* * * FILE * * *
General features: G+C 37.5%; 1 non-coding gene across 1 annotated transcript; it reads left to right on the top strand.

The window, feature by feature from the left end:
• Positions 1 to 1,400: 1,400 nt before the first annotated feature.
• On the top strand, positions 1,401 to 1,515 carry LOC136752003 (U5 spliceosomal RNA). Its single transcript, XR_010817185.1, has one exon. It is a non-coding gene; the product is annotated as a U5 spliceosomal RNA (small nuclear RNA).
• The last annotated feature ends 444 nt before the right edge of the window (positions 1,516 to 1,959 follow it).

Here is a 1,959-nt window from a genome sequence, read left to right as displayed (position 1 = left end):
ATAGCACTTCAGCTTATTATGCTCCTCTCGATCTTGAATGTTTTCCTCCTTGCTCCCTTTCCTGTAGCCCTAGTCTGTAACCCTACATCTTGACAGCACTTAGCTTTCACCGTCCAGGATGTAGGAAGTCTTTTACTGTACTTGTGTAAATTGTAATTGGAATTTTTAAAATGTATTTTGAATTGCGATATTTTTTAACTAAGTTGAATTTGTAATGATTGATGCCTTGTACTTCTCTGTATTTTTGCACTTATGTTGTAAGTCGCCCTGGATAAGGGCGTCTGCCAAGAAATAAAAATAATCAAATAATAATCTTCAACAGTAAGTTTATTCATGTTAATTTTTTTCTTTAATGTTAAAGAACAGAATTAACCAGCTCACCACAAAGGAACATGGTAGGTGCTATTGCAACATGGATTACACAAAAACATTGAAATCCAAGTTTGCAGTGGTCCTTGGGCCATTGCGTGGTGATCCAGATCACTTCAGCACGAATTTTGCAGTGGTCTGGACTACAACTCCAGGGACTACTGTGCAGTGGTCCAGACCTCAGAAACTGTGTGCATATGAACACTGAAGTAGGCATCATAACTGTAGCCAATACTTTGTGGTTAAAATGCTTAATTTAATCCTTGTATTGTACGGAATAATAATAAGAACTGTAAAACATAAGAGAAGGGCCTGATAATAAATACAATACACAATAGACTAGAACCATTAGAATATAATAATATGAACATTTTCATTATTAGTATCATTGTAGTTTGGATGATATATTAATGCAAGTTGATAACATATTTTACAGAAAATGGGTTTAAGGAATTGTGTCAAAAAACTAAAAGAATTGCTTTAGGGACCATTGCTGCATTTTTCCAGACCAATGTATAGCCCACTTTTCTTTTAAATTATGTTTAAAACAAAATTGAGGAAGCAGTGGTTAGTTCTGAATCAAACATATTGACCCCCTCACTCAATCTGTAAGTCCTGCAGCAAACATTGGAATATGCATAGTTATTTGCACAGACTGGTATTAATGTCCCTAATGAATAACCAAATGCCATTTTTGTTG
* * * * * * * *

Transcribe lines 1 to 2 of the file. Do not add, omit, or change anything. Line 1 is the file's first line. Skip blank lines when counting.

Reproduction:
General features: G+C 37.5%; 1 non-coding gene across 1 annotated transcript; it reads left to right on the top strand.

The window, feature by feature from the left end: